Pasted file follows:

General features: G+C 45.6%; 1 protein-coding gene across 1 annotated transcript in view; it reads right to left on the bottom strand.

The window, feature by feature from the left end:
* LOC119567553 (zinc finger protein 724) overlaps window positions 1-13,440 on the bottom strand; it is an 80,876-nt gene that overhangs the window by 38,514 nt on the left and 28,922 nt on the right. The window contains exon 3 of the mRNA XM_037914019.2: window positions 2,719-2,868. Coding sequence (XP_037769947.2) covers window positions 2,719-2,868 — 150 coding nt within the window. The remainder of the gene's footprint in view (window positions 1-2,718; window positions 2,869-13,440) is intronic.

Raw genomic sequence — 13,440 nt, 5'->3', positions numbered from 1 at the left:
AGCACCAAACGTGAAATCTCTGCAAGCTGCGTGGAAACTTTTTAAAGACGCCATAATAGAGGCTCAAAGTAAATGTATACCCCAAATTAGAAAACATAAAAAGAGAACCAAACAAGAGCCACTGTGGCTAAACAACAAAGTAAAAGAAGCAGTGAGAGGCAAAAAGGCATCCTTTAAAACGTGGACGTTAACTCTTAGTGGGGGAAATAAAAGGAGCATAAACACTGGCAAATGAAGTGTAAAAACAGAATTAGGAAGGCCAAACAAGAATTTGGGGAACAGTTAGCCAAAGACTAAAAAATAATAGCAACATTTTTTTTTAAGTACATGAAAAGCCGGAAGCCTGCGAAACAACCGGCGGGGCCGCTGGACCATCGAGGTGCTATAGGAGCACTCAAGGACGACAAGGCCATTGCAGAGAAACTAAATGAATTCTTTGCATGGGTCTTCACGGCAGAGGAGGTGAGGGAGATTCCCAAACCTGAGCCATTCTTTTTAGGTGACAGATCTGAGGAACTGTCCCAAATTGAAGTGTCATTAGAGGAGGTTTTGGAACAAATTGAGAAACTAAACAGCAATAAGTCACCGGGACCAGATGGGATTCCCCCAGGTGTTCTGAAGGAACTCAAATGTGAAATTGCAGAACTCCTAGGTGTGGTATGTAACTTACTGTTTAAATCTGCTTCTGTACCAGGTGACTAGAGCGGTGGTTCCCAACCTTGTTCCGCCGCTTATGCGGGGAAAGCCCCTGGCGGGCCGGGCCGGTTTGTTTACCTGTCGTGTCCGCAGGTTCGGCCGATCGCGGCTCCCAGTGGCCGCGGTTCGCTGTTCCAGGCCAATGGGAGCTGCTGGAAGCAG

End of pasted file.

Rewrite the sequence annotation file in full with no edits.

General features: G+C 45.6%; 1 protein-coding gene across 1 annotated transcript in view; it reads right to left on the bottom strand.

The window, feature by feature from the left end:
* LOC119567553 (zinc finger protein 724) overlaps window positions 1-13,440 on the bottom strand; it is an 80,876-nt gene that overhangs the window by 38,514 nt on the left and 28,922 nt on the right. The window contains exon 3 of the mRNA XM_037914019.2: window positions 2,719-2,868. Coding sequence (XP_037769947.2) covers window positions 2,719-2,868 — 150 coding nt within the window. The remainder of the gene's footprint in view (window positions 1-2,718; window positions 2,869-13,440) is intronic.

Raw genomic sequence — 13,440 nt, 5'->3', positions numbered from 1 at the left:
AGCACCAAACGTGAAATCTCTGCAAGCTGCGTGGAAACTTTTTAAAGACGCCATAATAGAGGCTCAAAGTAAATGTATACCCCAAATTAGAAAACATAAAAAGAGAACCAAACAAGAGCCACTGTGGCTAAACAACAAAGTAAAAGAAGCAGTGAGAGGCAAAAAGGCATCCTTTAAAACGTGGACGTTAACTCTTAGTGGGGGAAATAAAAGGAGCATAAACACTGGCAAATGAAGTGTAAAAACAGAATTAGGAAGGCCAAACAAGAATTTGGGGAACAGTTAGCCAAAGACTAAAAAATAATAGCAACATTTTTTTTTAAGTACATGAAAAGCCGGAAGCCTGCGAAACAACCGGCGGGGCCGCTGGACCATCGAGGTGCTATAGGAGCACTCAAGGACGACAAGGCCATTGCAGAGAAACTAAATGAATTCTTTGCATGGGTCTTCACGGCAGAGGAGGTGAGGGAGATTCCCAAACCTGAGCCATTCTTTTTAGGTGACAGATCTGAGGAACTGTCCCAAATTGAAGTGTCATTAGAGGAGGTTTTGGAACAAATTGAGAAACTAAACAGCAATAAGTCACCGGGACCAGATGGGATTCCCCCAGGTGTTCTGAAGGAACTCAAATGTGAAATTGCAGAACTCCTAGGTGTGGTATGTAACTTACTGTTTAAATCTGCTTCTGTACCAGGTGACTAGAGCGGTGGTTCCCAACCTTGTTCCGCCGCTTATGCGGGGAAAGCCCCTGGCGGGCCGGGCCGGTTTGTTTACCTGTCGTGTCCGCAGGTTCGGCCGATCGCGGCTCCCAGTGGCCGCGGTTCGCTGTTCCAGGCCAATGGGAGCTGCTGGAAGCAG